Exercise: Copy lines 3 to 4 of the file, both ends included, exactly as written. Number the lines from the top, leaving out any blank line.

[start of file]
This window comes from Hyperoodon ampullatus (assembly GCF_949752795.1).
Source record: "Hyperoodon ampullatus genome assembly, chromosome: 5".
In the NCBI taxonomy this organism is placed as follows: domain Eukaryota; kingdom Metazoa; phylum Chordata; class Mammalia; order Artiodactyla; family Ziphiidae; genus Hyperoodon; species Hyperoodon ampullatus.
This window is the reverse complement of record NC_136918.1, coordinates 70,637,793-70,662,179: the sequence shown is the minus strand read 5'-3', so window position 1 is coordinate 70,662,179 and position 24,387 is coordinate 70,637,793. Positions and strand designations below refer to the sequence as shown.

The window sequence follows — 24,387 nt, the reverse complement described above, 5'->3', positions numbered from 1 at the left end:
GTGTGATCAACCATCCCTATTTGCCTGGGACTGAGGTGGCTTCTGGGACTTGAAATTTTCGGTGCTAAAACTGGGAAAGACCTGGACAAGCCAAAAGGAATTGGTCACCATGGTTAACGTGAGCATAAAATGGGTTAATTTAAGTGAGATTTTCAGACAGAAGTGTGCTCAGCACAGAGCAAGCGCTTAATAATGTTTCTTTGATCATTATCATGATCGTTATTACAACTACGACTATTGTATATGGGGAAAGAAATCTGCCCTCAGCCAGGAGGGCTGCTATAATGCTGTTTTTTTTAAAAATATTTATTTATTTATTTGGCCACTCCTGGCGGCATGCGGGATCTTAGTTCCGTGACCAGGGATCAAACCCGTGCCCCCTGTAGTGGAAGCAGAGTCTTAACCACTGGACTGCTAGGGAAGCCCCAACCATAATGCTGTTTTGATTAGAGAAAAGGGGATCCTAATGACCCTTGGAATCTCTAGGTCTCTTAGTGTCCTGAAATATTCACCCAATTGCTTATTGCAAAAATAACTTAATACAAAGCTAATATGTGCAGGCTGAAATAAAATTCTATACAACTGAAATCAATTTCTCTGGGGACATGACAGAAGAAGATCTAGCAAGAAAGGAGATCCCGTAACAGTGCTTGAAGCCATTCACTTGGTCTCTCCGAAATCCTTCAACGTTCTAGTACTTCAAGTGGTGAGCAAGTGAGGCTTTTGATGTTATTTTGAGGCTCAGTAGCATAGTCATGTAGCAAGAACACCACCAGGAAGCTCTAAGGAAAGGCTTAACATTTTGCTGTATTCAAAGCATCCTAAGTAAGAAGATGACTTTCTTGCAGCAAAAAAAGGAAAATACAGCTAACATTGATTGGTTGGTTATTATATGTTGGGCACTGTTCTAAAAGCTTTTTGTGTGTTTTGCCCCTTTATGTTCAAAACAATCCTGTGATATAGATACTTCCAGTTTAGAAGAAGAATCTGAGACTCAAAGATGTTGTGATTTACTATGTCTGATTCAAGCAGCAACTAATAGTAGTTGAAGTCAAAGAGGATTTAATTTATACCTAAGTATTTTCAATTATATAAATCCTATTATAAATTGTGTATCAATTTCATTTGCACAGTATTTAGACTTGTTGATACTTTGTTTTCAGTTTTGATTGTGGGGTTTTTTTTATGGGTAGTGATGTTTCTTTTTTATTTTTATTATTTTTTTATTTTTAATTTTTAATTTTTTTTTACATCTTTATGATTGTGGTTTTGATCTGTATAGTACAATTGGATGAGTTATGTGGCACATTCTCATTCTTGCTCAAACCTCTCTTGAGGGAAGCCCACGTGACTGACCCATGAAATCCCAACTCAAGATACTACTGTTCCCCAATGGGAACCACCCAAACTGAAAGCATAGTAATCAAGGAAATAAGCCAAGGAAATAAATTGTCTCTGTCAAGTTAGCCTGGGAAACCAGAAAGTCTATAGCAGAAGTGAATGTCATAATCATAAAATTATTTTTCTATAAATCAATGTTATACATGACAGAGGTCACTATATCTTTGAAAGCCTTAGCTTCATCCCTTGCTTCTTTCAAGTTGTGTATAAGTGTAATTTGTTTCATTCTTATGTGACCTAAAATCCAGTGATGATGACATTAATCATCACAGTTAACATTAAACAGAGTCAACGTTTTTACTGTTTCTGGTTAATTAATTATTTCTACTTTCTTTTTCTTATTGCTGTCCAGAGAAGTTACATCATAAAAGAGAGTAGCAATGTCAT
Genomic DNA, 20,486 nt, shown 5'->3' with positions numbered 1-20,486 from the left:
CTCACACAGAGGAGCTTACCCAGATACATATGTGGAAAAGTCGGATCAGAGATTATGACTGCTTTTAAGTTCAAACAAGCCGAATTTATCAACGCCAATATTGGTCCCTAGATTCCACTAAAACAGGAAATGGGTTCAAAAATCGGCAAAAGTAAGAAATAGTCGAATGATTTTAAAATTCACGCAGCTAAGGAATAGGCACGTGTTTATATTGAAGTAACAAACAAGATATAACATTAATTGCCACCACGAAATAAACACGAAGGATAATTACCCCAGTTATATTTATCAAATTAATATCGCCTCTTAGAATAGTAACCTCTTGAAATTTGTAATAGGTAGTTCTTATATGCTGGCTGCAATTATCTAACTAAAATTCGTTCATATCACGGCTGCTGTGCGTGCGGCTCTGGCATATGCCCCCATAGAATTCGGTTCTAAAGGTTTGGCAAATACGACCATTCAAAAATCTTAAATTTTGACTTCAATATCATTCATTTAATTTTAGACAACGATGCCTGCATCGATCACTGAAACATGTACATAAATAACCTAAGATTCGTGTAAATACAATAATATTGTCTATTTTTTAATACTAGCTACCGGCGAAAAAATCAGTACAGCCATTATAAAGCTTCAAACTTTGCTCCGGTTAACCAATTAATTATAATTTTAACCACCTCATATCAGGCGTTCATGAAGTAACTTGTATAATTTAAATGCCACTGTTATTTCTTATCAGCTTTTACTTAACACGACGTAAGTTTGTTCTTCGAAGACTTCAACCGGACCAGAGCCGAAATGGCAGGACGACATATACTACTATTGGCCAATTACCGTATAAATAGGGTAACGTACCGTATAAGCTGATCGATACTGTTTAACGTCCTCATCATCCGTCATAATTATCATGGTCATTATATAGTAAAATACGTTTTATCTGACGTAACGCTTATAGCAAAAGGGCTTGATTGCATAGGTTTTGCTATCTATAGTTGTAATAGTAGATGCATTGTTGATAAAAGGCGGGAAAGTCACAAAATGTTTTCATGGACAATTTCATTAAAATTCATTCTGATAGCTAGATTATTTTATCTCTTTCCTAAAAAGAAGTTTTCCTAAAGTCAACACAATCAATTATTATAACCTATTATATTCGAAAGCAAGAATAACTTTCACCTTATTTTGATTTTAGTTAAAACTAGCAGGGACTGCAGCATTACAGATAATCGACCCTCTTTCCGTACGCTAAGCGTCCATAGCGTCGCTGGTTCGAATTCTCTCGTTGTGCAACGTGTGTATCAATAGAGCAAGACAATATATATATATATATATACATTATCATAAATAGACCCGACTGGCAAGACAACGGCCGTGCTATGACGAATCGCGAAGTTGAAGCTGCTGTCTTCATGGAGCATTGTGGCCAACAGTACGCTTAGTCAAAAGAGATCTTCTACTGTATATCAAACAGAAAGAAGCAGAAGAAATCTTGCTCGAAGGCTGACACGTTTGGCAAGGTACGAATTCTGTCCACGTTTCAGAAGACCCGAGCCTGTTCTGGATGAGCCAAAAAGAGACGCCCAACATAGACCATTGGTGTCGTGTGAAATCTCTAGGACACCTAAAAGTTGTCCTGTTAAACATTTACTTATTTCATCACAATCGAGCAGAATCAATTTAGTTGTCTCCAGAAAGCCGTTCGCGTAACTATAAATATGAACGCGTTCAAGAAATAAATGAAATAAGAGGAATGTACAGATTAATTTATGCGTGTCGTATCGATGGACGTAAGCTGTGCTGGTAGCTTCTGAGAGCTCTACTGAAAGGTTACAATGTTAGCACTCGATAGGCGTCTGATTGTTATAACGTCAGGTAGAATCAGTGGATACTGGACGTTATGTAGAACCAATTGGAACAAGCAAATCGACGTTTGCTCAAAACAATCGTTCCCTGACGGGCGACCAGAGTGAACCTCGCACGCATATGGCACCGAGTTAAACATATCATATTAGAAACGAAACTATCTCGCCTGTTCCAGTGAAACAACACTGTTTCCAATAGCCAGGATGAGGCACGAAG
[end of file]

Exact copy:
In the NCBI taxonomy this organism is placed as follows: domain Eukaryota; kingdom Metazoa; phylum Chordata; class Mammalia; order Artiodactyla; family Ziphiidae; genus Hyperoodon; species Hyperoodon ampullatus.
This window is the reverse complement of record NC_136918.1, coordinates 70,637,793-70,662,179: the sequence shown is the minus strand read 5'-3', so window position 1 is coordinate 70,662,179 and position 24,387 is coordinate 70,637,793. Positions and strand designations below refer to the sequence as shown.